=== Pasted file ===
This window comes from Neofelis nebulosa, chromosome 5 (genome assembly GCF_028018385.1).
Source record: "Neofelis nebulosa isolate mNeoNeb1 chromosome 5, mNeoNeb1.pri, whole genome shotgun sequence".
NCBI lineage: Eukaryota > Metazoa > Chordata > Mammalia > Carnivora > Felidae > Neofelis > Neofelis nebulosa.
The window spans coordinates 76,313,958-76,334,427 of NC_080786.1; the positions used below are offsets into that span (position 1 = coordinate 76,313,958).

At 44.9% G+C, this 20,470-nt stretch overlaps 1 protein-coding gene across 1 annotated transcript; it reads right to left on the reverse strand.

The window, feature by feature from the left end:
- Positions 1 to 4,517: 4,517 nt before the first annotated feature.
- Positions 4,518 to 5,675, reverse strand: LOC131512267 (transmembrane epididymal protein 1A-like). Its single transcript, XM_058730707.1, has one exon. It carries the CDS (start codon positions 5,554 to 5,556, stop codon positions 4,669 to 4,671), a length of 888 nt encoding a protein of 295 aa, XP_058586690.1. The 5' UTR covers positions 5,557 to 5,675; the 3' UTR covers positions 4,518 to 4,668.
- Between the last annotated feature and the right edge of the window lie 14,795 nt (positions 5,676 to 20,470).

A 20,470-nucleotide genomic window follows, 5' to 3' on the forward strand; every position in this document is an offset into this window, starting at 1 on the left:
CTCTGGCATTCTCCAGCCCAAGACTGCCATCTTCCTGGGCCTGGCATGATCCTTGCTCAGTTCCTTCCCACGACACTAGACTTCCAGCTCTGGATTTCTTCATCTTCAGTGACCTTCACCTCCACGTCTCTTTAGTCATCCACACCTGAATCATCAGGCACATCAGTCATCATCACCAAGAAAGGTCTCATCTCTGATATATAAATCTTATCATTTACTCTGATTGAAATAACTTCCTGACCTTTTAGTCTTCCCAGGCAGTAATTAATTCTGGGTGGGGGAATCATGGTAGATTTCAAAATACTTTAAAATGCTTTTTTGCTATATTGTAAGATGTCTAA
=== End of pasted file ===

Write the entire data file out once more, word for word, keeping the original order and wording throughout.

This window comes from Neofelis nebulosa, chromosome 5 (genome assembly GCF_028018385.1).
Source record: "Neofelis nebulosa isolate mNeoNeb1 chromosome 5, mNeoNeb1.pri, whole genome shotgun sequence".
NCBI lineage: Eukaryota > Metazoa > Chordata > Mammalia > Carnivora > Felidae > Neofelis > Neofelis nebulosa.
The window spans coordinates 76,313,958-76,334,427 of NC_080786.1; the positions used below are offsets into that span (position 1 = coordinate 76,313,958).

At 44.9% G+C, this 20,470-nt stretch overlaps 1 protein-coding gene across 1 annotated transcript; it reads right to left on the reverse strand.

The window, feature by feature from the left end:
- Positions 1 to 4,517: 4,517 nt before the first annotated feature.
- Positions 4,518 to 5,675, reverse strand: LOC131512267 (transmembrane epididymal protein 1A-like). Its single transcript, XM_058730707.1, has one exon. It carries the CDS (start codon positions 5,554 to 5,556, stop codon positions 4,669 to 4,671), a length of 888 nt encoding a protein of 295 aa, XP_058586690.1. The 5' UTR covers positions 5,557 to 5,675; the 3' UTR covers positions 4,518 to 4,668.
- Between the last annotated feature and the right edge of the window lie 14,795 nt (positions 5,676 to 20,470).

A 20,470-nucleotide genomic window follows, 5' to 3' on the forward strand; every position in this document is an offset into this window, starting at 1 on the left:
CTCTGGCATTCTCCAGCCCAAGACTGCCATCTTCCTGGGCCTGGCATGATCCTTGCTCAGTTCCTTCCCACGACACTAGACTTCCAGCTCTGGATTTCTTCATCTTCAGTGACCTTCACCTCCACGTCTCTTTAGTCATCCACACCTGAATCATCAGGCACATCAGTCATCATCACCAAGAAAGGTCTCATCTCTGATATATAAATCTTATCATTTACTCTGATTGAAATAACTTCCTGACCTTTTAGTCTTCCCAGGCAGTAATTAATTCTGGGTGGGGGAATCATGGTAGATTTCAAAATACTTTAAAATGCTTTTTTGCTATATTGTAAGATGTCTAA